<p>The coronavirus could strengthen the grip of car culture. Even before the pandemic, there was evidence that people used their cars as a protective “<a href="">cocoon</a>” from the outside world. Now, with cars becoming “<a href="">the ultimate in personal protective equipment</a>,” people might be anxious to step back onto a bus or train, and might even prefer to continue using drive-through services and curbside pickup. Even the most habituated “strap-hangers” might be reluctant to pack onto a subway in the post-COVID world. </p>

<figure class="align-center ">
            <img alt="People wearing masks on a city busy" src=";q=45&amp;auto=format&amp;w=754&amp;fit=clip" srcset=";q=45&amp;auto=format&amp;w=600&amp;h=428&amp;fit=crop&amp;dpr=1 600w,;q=30&amp;auto=format&amp;w=600&amp;h=428&amp;fit=crop&amp;dpr=2 1200w,;q=15&amp;auto=format&amp;w=600&amp;h=428&amp;fit=crop&amp;dpr=3 1800w,;q=45&amp;auto=format&amp;w=754&amp;h=538&amp;fit=crop&amp;dpr=1 754w,;q=30&amp;auto=format&amp;w=754&amp;h=538&amp;fit=crop&amp;dpr=2 1508w,;q=15&amp;auto=format&amp;w=754&amp;h=538&amp;fit=crop&amp;dpr=3 2262w" sizes="(min-width: 1466px) 754px, (max-width: 599px) 100vw, (min-width: 600px) 600px, 237px">
              <span class="caption">People stand shoulder-to-shoulder in a city bus while commuting during rush hour in Toronto in October 2020.</span>
              <span class="attribution"><span class="source">THE CANADIAN PRESS/Nathan Denette</span></span>

<p>This is ironic, because COVID-19 and similar pandemics are a collective problem, exacerbated not just by our <a href="">agricultural</a>, public health or economic systems, but also by the environments of our cities. </p>

<p>Air pollution, in particular, has an <a href="">amplifying relationship</a> with mortality from COVID-19, and other respiratory illnesses. If COVID-19 increases vehicle use, which contributes to <a href="">a significant percentage</a> of air pollution, it will likely increase the death toll of both this pandemic and any future ones.</p>

<p>Governments can nurture collective and community spirit required to respond to the pandemic by making public transit infrastructure safer and more accessible. Extremely aggressive and highly visible anti-infection measures on buses and trains would go a long way, as would adding more service to reduce overcrowding. </p>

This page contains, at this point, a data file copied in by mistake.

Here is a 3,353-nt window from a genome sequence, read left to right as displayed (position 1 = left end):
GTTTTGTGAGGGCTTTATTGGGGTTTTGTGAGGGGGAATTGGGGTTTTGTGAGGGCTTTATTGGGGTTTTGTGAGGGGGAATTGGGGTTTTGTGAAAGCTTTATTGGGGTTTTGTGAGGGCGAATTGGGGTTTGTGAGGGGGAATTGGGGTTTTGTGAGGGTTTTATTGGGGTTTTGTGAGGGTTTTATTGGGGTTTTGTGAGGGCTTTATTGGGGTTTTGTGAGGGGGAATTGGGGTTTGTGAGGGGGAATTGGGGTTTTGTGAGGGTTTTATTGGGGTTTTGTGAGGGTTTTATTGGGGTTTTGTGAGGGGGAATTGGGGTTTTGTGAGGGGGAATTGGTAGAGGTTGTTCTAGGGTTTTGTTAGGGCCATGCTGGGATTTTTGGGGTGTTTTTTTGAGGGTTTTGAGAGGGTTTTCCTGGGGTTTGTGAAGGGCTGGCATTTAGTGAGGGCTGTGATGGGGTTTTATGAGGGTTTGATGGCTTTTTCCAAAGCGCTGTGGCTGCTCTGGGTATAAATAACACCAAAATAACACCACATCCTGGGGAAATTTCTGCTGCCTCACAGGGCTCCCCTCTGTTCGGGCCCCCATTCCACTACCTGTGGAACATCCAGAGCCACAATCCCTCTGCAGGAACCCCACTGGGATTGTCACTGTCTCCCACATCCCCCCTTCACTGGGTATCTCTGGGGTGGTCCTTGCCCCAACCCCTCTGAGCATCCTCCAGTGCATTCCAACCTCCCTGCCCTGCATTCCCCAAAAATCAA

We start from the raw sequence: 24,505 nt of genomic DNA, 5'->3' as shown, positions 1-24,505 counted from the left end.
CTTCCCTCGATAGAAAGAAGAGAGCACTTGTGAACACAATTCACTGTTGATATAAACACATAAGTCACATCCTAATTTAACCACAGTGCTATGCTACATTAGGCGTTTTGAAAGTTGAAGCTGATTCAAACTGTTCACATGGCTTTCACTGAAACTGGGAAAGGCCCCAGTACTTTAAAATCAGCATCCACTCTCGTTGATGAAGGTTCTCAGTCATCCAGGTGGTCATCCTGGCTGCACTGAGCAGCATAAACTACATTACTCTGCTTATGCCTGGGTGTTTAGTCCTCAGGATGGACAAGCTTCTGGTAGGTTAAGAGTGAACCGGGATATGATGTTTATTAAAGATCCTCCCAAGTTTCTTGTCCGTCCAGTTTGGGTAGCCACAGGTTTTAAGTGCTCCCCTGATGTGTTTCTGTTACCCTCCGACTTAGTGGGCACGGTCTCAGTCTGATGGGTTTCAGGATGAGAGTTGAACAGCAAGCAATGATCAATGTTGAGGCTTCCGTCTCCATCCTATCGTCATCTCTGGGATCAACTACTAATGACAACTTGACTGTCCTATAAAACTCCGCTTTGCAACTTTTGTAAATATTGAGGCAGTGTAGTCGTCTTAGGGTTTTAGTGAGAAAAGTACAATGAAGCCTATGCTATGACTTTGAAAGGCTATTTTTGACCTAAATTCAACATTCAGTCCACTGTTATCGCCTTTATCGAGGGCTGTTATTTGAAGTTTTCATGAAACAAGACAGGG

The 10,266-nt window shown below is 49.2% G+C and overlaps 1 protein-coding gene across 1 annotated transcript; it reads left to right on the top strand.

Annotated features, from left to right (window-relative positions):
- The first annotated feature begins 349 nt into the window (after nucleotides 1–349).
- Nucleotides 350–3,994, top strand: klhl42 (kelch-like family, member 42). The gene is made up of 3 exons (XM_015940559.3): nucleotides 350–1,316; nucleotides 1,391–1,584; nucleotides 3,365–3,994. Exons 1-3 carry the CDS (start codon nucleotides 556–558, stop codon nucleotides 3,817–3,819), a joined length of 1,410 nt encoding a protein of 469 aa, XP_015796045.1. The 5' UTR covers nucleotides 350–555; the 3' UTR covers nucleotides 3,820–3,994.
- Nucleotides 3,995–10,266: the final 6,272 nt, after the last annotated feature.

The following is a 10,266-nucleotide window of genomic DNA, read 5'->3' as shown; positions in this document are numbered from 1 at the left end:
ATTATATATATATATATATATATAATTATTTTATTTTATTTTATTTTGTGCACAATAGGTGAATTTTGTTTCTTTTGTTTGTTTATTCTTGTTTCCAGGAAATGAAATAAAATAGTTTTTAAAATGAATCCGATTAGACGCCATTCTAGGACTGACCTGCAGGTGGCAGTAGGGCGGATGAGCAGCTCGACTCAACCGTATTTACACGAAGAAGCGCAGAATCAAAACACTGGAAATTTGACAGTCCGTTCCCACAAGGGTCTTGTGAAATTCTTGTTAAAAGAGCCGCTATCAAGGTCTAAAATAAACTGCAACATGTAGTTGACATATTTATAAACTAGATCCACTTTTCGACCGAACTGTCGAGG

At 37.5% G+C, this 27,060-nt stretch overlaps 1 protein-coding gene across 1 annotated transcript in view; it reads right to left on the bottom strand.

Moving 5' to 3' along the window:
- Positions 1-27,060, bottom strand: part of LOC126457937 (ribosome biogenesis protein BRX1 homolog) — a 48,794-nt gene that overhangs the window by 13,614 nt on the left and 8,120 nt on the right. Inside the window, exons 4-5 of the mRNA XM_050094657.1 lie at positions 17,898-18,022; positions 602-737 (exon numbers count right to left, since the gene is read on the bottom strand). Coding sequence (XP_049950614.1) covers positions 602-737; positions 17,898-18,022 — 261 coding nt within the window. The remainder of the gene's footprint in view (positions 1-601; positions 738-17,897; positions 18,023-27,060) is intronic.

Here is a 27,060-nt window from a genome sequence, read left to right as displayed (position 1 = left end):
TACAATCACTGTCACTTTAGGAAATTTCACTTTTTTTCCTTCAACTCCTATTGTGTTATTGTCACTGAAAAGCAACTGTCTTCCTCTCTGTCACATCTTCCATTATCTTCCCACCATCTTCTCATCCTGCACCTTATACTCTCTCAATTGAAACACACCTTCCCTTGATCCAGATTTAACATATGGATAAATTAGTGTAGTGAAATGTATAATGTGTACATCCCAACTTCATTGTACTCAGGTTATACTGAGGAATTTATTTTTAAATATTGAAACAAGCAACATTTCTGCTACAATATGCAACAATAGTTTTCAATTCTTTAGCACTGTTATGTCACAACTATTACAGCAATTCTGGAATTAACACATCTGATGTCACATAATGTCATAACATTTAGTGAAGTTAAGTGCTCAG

<p>Governments could also use regulations to curb the growth of drive-through services. They could capitalize on the growth of telecommuting to promote more car-free lifestyles, including by changing zoning to permit the development of <a href="">15-minute cities</a>, which would put essential services such as grocery stores, libraries, schools and health clinics within a 15 minute car-free trip of everyone’s home. This will be particularly effective if that home is also their workplace.</p>

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<h2>How it all connects</h2>

<p>To fully understand car dependence, we need to think of it as a combined whole. A piecemeal approach to policy is unlikely to untangle the complex systems of land use, physical infrastructure, social habits and political incentives that entrench the dominance of the car. </p>

<p>But the coronavirus pandemic gives us a golden opportunity to think holistically. We should push for sweeping reforms to move towards a truly zero-carbon transportation system.<!-- Below is The Conversation's page counter tag. Please DO NOT REMOVE. --><img src="" alt="The Conversation" width="1" height="1" style="border: none !important; box-shadow: none !important; margin: 0 !important; max-height: 1px !important; max-width: 1px !important; min-height: 1px !important; min-width: 1px !important; opacity: 0 !important; outline: none !important; padding: 0 !important; text-shadow: none !important" /><!-- End of code. If you don't see any code above, please get new code from the Advanced tab after you click the republish button. The page counter does not collect any personal data. More info: --></p>

<p><span><a href="">Cameron Roberts</a>, Researcher in Sustainable Transportation, <em><a href="">Carleton University</a></em>; <a href="">Andrew Brown</a>, Professor of Economics and Political Economy, <em><a href="">University of Leeds</a></em>; <a href="">Giulio Mattioli</a>, Research fellow, <em><a href="">Technical University of Dortmund</a></em>, and <a href="">Julia K. Steinberger</a>, Professor in Social Ecology and Ecological Economics, <em><a href="">University of Leeds</a></em></span></p>

<p>This article is republished from <a href="">The Conversation</a> under a Creative Commons license. Read the <a href="">original article</a>.</p>

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The views expressed in this article are those of the author and may not reflect the views of Leeds University Business School or the University of Leeds.